Wednesday, May 22, 2019
Sun Valley Summer Symphony Winter Festival Chock Full of Surprises
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Cellist Amos Yang opened the Sun Valley Summer Symphony’s inaugural Winter Festival, then offered a 90-minute workshop for students involved with the symphony’s School of Music.
 
Sunday, February 24, 2019
 

STORY BY KAREN BOSSICK

PHOTOS BY NILS RIBI and KAREN BOSSICK

Just when you thought it couldn’t get any better than the Sun Valley Summer Symphony in the Sun Valley Pavilion….

Along comes the Sun Valley Summer Symphony’s inaugural Winter Festival in the new Argyros Performing Arts Center.

 
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Seraphic Fire’s eight members turned the Argyros Performing Arts center into a monastery as the acoustics were adjusted for an echoey cathedral feeling.
 

Symphony Music Director Alasdair Neale told music lovers to expect the unexpected. And, indeed, the two and a half-hour performance he and his symphony cohorts unveiled over three evenings was an experience as much as it was a concert.

And all three performances—Thursday, Friday and Saturday—were free, thanks to longtime symphony patrons Michael and Carole Marks.

“It was a collaboration,” said R.L. Rowsey, who works with the symphony’s School of Music. “We went through five versions with a number of people suggesting different parts. Then, we kept it top secret so everyone would be surprised.”

Patrons walking into the first concert on Thursday night gasped as they saw the Tierney Theatre darkened and bathed in lights of green and maroon.

 
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Marc Damoulakis, Ian Ding and Joseph Tompkins performed on vibraphones and marimbas, then switched to drums.
 

White sofas with furry throw pillows, ottomans and even chairs resembling white thrones were scattered around a square stage in the center. A buffet of potstickers, cheeses, pork slices and candied nuts lined a second stage at the front of the room, while servers offered savory bites, baklava and sugar cookies shaped like musical notes.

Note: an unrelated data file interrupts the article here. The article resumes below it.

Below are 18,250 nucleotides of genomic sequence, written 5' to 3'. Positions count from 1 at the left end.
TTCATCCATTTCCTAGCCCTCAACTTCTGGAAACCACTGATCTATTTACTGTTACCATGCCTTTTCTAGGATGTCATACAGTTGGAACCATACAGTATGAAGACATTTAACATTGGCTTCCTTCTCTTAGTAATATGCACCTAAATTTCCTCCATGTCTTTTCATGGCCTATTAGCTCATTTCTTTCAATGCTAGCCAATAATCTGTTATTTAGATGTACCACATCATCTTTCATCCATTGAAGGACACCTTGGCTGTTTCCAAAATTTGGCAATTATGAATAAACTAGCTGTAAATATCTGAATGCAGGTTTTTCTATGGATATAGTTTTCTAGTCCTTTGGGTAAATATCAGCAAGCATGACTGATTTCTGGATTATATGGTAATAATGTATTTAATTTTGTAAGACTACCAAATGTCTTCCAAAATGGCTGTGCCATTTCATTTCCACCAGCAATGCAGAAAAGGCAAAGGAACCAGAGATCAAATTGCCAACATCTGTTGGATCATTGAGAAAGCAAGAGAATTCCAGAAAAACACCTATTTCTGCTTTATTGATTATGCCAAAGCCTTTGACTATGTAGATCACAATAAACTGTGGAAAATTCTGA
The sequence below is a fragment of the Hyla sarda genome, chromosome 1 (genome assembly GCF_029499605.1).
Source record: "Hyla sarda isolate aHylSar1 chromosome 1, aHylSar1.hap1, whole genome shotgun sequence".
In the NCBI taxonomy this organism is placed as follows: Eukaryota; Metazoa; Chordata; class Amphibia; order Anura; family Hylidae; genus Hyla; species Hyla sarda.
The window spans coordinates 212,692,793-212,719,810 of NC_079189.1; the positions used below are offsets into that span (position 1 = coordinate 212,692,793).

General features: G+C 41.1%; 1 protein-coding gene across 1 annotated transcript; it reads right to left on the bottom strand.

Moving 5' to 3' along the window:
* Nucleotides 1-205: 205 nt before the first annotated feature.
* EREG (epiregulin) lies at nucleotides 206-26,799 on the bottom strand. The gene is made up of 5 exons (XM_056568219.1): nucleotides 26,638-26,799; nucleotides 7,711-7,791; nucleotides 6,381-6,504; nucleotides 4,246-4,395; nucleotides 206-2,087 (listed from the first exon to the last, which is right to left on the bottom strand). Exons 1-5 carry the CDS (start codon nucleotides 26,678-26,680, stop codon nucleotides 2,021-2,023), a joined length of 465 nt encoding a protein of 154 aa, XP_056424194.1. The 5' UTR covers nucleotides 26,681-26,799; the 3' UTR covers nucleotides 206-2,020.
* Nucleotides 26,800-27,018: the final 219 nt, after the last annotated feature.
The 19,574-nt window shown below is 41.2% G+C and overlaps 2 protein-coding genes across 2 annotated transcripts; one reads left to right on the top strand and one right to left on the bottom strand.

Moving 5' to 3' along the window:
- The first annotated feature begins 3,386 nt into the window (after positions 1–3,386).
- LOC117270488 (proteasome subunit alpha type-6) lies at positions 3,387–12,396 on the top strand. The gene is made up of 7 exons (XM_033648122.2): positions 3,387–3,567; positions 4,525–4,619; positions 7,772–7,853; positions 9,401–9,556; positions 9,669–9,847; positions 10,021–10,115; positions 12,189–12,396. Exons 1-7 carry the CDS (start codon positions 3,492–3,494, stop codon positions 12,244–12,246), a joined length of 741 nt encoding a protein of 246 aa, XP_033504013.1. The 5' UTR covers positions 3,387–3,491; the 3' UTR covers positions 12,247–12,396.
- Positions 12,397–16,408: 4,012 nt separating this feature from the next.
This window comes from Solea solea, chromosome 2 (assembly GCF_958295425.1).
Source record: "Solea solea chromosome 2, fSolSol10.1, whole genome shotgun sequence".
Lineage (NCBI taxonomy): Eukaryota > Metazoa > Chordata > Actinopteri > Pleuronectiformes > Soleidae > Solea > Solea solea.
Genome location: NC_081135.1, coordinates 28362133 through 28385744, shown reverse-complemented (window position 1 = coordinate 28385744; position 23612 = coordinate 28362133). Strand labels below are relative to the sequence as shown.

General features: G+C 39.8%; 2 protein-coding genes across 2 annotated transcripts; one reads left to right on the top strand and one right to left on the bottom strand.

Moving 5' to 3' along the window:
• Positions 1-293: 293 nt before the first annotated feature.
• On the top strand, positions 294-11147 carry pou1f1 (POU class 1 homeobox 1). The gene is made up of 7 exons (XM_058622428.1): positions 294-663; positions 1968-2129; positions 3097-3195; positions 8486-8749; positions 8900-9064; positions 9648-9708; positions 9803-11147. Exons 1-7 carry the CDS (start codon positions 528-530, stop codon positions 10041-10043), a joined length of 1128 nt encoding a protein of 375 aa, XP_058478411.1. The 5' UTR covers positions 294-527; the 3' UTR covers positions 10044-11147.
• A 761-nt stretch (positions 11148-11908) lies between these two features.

As concert time approached, the theater went black and cellist Amos Yang from the San Francisco Symphony slowly emerged bathed in light, a lone figure playing J.S. Bach’s “Prelude from Cello Suite No. 2 in D Minor.”

The symphony’s Music Director Alasdair Neale had hardly taken the stage before the room erupted in applause.

“I take from that that you’re having a good time,” he told the audience. “I hope you have an open mind and enjoy the show.”

 
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Juliana Athayde, Marylene Gingras-Roy, Amos Yang and Kristin Ahlstrom came from orchestras in Rochester, St. Louis, San Francisco and Pittsburgh to perform at the Winter Festival.
 

Eight men strode to the center stage huddling under two tiny microphones that hung from the ceiling. And Florida’s Grammy-nominated vocal ensemble Seraphic Fire began evoking the sounds of a medieval monastery as they sang Perotin’s “Sederunt Principes,” composed for a new wing of Notre Dame Cathedral at the beginning of the 13th century.

The chant was spellbinding and hypnotic. And difficult, according to R.L. Rowsey who teaches vocal students.

“There’s no fluctuation in their voices,” he said. “They sing an even tone with no vibration so it’s very pure—like meat with no gravy. And it’s very difficult to do.”

As the men left the stage after three numbers, a violinist appeared on the balcony.

 
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Ian Ding, a freelance musician from Chicago, played warmup music with Thomas Sherwood of New York and Marc Damoulakis of the Cleveland Orchestra as symphony donors nibbled on hors d’oeuvres. PHOTO: Karen Bossick